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The Resilience of US Agriculture
You are here:   Blog  »  Farm and Ranch Management  »  The Resilience of US Agriculture

November 18, 2019 

For six years now since 2013, everyone involved in agriculture has been watching farm incomes decline, working capital get ever tighter, and overall ag debt rise to the highest inflation adjusted level ever. Producers have struggled with an overabundance of moisture and at times pockets of drought. The 2019 season is historic for the drastic effect weather has had on crops and incomes. Add in trade issues that are distorting short and long-term export prospects and one begins to wonder how resilient is agriculture and can it take much more.    

  

There has been an increase in ag bankruptcies this year, but not a large jump in the overall picture. Although this is a discouraging trend, it remains a small portion of ag producers who face this financial challenge. Lenders are seeing more refinancing of debt than normal as profit margins and working capital decline. Overall though, agriculture maintains a very low debt to asset ratio. Financial troubles are on the individual producer level and there are signs that there will be an increase in the number of farmers facing financial problems.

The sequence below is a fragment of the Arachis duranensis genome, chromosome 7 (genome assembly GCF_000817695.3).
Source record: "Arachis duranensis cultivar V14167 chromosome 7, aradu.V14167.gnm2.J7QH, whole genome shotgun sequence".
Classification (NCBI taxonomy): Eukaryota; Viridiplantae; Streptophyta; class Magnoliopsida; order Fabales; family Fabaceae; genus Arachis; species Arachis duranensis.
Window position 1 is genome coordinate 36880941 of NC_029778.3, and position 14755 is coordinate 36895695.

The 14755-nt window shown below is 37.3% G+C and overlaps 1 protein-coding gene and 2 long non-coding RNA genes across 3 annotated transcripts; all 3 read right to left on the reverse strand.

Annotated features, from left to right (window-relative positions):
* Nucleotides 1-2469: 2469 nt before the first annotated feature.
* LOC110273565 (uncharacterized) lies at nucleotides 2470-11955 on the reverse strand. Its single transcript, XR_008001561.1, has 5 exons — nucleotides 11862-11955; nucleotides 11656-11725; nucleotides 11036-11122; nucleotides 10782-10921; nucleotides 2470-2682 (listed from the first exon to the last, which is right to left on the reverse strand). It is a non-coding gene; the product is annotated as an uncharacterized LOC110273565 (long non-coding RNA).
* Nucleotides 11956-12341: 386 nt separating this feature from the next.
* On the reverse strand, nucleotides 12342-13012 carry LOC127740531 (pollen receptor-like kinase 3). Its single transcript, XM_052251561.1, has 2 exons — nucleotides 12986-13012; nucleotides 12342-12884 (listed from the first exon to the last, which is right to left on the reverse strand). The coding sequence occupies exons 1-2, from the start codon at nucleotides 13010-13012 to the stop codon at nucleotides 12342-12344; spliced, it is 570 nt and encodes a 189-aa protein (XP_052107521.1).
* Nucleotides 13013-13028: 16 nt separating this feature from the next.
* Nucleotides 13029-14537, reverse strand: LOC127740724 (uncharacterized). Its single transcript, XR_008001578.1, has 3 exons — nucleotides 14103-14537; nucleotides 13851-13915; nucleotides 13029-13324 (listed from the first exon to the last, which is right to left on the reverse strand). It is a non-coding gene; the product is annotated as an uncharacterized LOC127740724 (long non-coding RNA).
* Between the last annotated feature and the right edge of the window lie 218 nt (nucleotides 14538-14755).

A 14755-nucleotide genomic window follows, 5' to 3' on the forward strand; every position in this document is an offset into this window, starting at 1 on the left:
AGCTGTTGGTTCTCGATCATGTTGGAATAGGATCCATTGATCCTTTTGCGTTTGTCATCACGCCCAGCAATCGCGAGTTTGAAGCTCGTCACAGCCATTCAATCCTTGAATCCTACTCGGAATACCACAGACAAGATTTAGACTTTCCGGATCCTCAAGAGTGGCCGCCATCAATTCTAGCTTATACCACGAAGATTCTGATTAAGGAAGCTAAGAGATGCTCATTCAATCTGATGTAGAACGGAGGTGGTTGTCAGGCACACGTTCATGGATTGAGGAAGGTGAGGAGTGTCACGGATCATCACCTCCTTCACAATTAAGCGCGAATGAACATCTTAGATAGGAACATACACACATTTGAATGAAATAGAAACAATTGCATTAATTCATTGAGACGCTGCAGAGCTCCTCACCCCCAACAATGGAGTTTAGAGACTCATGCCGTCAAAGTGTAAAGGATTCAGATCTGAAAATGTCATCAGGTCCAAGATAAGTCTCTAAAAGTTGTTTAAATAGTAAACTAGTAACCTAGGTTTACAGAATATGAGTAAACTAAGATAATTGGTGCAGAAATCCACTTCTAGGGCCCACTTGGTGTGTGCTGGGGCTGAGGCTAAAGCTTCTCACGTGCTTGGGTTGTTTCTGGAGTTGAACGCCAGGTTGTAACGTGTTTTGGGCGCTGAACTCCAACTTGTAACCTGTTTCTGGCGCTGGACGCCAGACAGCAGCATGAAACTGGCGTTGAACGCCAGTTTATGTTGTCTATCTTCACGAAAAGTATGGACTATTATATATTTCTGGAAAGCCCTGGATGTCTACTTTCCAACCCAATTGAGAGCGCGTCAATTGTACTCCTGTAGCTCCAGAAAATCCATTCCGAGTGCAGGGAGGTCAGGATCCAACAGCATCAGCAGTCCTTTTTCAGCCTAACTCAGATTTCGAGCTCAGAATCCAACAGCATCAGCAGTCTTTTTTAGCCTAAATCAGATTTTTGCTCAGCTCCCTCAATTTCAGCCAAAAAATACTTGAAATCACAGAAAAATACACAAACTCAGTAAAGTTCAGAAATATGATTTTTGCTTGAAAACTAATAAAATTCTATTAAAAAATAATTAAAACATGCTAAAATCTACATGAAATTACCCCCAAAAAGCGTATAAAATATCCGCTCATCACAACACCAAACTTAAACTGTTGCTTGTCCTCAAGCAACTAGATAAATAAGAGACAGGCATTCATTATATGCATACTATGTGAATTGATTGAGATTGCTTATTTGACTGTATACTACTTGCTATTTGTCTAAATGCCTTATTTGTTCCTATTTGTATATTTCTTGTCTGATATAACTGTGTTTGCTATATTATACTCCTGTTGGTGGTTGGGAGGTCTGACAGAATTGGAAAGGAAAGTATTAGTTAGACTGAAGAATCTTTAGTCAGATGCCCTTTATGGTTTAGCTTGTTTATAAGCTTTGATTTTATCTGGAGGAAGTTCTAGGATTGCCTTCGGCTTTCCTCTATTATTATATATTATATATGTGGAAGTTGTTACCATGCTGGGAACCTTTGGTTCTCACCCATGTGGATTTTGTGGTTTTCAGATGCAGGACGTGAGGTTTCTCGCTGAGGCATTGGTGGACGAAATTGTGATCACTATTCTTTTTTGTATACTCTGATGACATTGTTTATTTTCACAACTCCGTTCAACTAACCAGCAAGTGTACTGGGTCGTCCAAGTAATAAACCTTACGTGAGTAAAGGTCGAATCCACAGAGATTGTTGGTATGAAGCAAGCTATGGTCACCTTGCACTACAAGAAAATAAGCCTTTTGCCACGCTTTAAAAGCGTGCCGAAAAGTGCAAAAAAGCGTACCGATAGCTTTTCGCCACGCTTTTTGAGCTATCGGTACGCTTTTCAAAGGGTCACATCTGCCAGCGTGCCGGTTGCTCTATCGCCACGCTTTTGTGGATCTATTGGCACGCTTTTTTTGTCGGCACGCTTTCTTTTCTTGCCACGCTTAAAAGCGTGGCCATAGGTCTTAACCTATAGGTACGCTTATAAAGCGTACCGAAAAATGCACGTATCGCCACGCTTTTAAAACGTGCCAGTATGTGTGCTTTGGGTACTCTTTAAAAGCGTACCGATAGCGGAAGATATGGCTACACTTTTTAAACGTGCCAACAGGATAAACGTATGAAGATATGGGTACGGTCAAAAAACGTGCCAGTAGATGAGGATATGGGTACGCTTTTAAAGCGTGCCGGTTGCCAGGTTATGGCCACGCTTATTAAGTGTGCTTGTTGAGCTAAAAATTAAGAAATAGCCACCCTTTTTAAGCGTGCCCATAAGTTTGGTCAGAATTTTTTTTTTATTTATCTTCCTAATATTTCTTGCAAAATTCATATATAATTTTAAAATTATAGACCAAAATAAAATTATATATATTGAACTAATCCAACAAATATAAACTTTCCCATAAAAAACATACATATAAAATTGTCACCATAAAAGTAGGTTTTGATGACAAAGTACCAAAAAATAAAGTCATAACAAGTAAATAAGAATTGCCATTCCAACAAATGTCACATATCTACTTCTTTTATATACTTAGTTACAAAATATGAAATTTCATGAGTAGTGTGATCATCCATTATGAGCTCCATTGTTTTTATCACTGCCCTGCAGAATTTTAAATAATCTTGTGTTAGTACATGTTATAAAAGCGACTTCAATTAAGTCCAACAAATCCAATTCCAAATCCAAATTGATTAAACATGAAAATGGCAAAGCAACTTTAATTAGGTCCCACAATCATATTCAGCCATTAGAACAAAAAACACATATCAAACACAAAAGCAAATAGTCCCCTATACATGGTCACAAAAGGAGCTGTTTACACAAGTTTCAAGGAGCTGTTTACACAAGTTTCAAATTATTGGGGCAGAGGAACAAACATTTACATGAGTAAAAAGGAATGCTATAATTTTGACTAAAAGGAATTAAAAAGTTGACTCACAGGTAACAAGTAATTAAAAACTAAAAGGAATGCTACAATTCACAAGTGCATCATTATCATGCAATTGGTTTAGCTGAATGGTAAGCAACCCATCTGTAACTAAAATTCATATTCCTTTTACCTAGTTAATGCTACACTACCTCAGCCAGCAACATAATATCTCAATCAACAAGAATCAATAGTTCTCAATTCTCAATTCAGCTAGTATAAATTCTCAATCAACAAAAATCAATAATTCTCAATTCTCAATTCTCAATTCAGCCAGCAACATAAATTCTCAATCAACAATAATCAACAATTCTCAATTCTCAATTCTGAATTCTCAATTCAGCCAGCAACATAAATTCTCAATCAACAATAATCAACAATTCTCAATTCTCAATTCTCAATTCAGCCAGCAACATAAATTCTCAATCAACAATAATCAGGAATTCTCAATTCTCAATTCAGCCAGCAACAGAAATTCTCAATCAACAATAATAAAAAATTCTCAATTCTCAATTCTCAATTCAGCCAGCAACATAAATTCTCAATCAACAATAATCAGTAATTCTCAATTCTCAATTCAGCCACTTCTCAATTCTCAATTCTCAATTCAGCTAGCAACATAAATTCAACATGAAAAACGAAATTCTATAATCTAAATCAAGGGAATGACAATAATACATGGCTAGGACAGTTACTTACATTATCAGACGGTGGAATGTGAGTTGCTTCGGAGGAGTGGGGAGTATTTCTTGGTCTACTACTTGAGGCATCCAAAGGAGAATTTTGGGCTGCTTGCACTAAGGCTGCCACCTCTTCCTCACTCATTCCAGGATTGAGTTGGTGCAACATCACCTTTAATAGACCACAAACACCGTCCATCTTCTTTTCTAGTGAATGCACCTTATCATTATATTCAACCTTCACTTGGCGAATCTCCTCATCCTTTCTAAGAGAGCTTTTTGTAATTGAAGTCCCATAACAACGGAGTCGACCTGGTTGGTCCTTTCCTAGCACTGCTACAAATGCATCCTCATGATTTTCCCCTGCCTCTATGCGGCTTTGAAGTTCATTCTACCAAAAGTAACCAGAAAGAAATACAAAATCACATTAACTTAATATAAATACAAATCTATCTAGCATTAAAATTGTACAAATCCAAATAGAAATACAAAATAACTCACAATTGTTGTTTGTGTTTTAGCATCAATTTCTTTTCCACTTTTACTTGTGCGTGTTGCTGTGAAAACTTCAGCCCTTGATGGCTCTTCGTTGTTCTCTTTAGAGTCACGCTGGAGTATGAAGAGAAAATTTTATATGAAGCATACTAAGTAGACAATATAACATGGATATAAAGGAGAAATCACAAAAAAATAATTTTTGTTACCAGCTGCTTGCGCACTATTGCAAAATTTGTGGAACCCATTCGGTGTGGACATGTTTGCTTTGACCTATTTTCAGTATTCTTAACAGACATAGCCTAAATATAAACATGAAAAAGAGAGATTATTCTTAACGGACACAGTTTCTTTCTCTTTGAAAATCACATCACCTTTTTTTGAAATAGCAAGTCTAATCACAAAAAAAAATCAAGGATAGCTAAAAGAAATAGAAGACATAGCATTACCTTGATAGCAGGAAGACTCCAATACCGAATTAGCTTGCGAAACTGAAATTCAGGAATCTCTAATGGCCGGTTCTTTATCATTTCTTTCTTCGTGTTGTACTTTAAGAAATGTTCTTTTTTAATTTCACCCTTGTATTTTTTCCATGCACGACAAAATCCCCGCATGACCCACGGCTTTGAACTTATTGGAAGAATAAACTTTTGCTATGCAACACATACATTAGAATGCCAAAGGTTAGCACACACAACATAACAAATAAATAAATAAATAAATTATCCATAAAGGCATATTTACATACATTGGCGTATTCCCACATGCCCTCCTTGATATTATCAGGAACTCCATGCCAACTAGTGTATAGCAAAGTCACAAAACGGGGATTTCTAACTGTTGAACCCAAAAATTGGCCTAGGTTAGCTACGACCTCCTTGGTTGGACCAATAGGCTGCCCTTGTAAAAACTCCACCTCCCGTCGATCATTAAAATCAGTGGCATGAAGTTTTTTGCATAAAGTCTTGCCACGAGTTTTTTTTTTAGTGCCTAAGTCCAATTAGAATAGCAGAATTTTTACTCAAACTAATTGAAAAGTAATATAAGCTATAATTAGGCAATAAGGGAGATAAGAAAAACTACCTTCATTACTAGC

Looking at a 90-year period of inflation adjusted net farm income from 1929 to today, agriculture spent almost half the time with below average net farm income, about one quarter with average incomes, and another quarter of the time with above average net farm income. Right now, we are working through a period of average to below net farm income, which means financial challenges will remain in agriculture.    

  

The question becomes, why isn't overall US agriculture struggling even more than it currently is? The answer is that producers and owners are doggedly resilient during tough times. A number of supporting factors are in place that help farmers and ranchers weather this financial storm so far. One supporting component is that land values have not fallen as far as first thought and are mostly steady for good quality land. Low interest rates support land values lower production costs. In addition, government support in the form of Market Facilitation Program payments, direct payments, and crop insurance support have contributed over one-third of net farm income in 2019. 

  

US agriculture is in the midst of many challenges, but overall, it is a resilient industry with continued support coming from several fronts, including having the most efficient producers in the world. Despite today's challenges, farmers, ranchers and landowners are resilient and keep moving forward. 

Randy Dickhut  

Senior Vice President - Real Estate Operations 

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